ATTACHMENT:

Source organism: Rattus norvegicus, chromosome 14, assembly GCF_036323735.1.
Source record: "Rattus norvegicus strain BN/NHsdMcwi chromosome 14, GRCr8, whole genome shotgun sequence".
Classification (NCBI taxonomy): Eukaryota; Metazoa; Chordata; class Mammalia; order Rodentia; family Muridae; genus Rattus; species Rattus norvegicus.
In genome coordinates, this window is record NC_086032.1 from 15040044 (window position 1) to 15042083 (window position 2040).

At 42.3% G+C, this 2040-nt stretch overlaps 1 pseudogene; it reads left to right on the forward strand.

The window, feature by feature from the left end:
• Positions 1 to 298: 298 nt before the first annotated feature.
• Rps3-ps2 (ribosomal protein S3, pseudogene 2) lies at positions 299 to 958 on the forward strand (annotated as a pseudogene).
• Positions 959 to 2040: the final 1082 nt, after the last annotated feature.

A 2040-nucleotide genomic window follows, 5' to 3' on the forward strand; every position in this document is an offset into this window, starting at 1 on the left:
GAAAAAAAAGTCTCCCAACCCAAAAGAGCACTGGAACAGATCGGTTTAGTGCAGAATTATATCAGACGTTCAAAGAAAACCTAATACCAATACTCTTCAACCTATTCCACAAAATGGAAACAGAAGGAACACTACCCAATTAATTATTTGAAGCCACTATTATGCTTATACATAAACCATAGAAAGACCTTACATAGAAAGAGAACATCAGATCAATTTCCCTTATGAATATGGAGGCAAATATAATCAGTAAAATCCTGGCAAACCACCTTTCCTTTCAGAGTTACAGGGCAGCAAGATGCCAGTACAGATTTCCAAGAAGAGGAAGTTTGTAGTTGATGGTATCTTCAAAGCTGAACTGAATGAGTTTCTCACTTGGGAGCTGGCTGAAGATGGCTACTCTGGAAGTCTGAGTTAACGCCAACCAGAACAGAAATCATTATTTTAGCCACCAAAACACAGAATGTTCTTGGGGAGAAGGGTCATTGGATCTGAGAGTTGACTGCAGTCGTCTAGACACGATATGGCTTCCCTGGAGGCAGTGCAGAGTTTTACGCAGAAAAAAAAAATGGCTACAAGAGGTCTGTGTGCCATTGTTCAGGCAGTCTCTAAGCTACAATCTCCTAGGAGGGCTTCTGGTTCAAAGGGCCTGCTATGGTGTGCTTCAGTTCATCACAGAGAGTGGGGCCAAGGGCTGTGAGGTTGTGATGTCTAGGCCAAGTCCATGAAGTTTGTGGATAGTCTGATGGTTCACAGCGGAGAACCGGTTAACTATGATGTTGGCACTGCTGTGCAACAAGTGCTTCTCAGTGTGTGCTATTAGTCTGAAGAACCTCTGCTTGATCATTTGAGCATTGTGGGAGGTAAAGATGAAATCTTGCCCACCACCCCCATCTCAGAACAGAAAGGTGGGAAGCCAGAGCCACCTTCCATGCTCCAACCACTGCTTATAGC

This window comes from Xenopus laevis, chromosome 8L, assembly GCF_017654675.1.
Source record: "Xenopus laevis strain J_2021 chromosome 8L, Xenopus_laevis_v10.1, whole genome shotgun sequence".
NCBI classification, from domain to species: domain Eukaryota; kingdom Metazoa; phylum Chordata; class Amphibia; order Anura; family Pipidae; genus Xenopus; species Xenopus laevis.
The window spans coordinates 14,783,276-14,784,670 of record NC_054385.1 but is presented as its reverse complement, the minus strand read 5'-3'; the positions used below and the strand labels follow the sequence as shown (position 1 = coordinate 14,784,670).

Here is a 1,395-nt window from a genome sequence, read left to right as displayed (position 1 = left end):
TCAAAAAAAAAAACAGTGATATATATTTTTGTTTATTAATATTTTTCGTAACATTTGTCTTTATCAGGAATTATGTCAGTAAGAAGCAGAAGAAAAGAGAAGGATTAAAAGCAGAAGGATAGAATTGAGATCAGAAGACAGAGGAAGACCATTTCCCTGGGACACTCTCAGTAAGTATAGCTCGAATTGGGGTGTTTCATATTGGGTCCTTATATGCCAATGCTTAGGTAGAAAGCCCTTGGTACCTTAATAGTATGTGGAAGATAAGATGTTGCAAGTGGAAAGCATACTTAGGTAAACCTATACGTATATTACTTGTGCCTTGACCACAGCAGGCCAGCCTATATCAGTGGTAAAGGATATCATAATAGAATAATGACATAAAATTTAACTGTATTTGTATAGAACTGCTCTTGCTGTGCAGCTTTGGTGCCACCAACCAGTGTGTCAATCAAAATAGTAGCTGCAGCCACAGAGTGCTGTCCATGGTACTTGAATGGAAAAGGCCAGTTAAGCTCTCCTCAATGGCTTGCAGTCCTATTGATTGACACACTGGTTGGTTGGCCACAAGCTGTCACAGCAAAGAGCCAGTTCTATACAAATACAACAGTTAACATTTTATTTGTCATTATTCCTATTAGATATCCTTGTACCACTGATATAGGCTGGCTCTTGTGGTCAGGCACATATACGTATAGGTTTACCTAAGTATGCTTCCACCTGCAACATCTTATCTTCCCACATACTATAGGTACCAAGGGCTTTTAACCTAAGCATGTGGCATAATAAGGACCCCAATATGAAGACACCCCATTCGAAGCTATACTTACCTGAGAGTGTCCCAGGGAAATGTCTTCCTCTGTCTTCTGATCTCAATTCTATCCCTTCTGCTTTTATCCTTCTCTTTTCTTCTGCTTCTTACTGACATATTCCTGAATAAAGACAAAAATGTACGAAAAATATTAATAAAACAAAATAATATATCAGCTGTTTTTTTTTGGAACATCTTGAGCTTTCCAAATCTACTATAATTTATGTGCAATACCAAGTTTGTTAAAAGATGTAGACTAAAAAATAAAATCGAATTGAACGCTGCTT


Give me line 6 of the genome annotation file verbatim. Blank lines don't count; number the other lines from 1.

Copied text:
The window, feature by feature from the left end: